Who would a woman tell, and enlist sympathy or be believed? The shame factor for these women was bad enough, but to know that it was her word against a soldier/straggler was enough to deter any woman, especially when her prime concern became finding food and shelter for herself and her children.

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2 years ago
Historybelle
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Yes, Professor Feimster does state that. Still, without records of it, it is only logical supposition and probability, not recorded history, and thus debatable. Note she goes from "hundreds" to "perhaps thousands" in a single phrase: it's the best guesstimate she can make. She's probably right, but since there are no records, "probably" is all we can say.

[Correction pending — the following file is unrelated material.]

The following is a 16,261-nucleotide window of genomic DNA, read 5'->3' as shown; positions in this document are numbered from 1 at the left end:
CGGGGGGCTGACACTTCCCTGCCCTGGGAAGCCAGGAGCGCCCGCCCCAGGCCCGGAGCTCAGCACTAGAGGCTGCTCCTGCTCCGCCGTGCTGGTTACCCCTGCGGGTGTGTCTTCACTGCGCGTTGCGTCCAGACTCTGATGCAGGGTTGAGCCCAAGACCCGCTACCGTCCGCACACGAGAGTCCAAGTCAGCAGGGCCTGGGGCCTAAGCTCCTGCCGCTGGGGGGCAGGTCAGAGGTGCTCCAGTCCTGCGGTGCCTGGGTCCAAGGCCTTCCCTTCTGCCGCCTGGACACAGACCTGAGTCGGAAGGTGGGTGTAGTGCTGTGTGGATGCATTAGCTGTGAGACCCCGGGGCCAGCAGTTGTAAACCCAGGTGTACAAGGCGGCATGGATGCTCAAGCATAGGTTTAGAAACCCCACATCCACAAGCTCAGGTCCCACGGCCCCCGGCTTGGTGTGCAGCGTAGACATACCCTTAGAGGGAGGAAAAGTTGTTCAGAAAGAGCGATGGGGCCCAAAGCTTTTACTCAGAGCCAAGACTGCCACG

Since adequate birth control did not exist, one wonders about hundreds to thousands of resultant unwanted and unexplainable pregnancies. Abortions being dangerous, sinful, and likely unavailable, unwanted and unexplainable pregnancies (if husbands were not soon available on
leave) would not be easy to hide. I wonder how many rape-babies didn't make it due to the hardships of the times, and how many infanticides may have resulted, when a mother was forced into an unwanted pregnancy giving her another mouth to feed? What did her husband say if and when he came home?

Brutal, sad.

One thing that seems not to be well known is that the word "plantation" meant "acreage for planting," and does not always mean an enormous southern mansion. Simpler houses were much more the norm, even on large acreages, than the better known grand estates. To the west of the earliest-settled southern coastal areas, even in the colonial-southern states, true mansions were relatively few. Not all pre-civil war southern women were extremely wealthy even when they were not extremely poor. Which means that they went